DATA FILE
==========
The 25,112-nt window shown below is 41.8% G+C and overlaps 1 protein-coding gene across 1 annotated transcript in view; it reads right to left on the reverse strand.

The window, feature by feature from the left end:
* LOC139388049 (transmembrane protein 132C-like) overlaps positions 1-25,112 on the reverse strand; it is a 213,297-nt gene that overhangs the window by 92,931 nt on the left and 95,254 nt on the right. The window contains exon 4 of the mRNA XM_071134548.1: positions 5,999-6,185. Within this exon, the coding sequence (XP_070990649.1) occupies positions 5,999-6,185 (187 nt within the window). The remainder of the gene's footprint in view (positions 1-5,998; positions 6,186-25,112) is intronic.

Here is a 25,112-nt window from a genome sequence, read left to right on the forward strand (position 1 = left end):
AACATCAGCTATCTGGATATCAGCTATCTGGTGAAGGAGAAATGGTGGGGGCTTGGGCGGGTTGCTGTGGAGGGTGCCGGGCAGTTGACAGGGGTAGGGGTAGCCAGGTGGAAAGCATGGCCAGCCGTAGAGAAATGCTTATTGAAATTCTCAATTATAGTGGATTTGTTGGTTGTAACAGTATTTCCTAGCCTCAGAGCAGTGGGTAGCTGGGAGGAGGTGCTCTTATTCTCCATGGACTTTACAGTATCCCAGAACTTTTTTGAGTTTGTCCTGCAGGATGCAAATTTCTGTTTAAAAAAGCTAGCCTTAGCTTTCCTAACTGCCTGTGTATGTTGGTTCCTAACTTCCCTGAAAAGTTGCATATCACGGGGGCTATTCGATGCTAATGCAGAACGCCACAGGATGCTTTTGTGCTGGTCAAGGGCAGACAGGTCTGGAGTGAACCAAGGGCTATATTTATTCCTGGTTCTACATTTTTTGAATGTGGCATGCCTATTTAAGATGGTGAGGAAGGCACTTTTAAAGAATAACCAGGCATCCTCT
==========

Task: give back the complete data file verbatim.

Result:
The 25,112-nt window shown below is 41.8% G+C and overlaps 1 protein-coding gene across 1 annotated transcript in view; it reads right to left on the reverse strand.

The window, feature by feature from the left end:
* LOC139388049 (transmembrane protein 132C-like) overlaps positions 1-25,112 on the reverse strand; it is a 213,297-nt gene that overhangs the window by 92,931 nt on the left and 95,254 nt on the right. The window contains exon 4 of the mRNA XM_071134548.1: positions 5,999-6,185. Within this exon, the coding sequence (XP_070990649.1) occupies positions 5,999-6,185 (187 nt within the window). The remainder of the gene's footprint in view (positions 1-5,998; positions 6,186-25,112) is intronic.

Here is a 25,112-nt window from a genome sequence, read left to right on the forward strand (position 1 = left end):
AACATCAGCTATCTGGATATCAGCTATCTGGTGAAGGAGAAATGGTGGGGGCTTGGGCGGGTTGCTGTGGAGGGTGCCGGGCAGTTGACAGGGGTAGGGGTAGCCAGGTGGAAAGCATGGCCAGCCGTAGAGAAATGCTTATTGAAATTCTCAATTATAGTGGATTTGTTGGTTGTAACAGTATTTCCTAGCCTCAGAGCAGTGGGTAGCTGGGAGGAGGTGCTCTTATTCTCCATGGACTTTACAGTATCCCAGAACTTTTTTGAGTTTGTCCTGCAGGATGCAAATTTCTGTTTAAAAAAGCTAGCCTTAGCTTTCCTAACTGCCTGTGTATGTTGGTTCCTAACTTCCCTGAAAAGTTGCATATCACGGGGGCTATTCGATGCTAATGCAGAACGCCACAGGATGCTTTTGTGCTGGTCAAGGGCAGACAGGTCTGGAGTGAACCAAGGGCTATATTTATTCCTGGTTCTACATTTTTTGAATGTGGCATGCCTATTTAAGATGGTGAGGAAGGCACTTTTAAAGAATAACCAGGCATCCTCT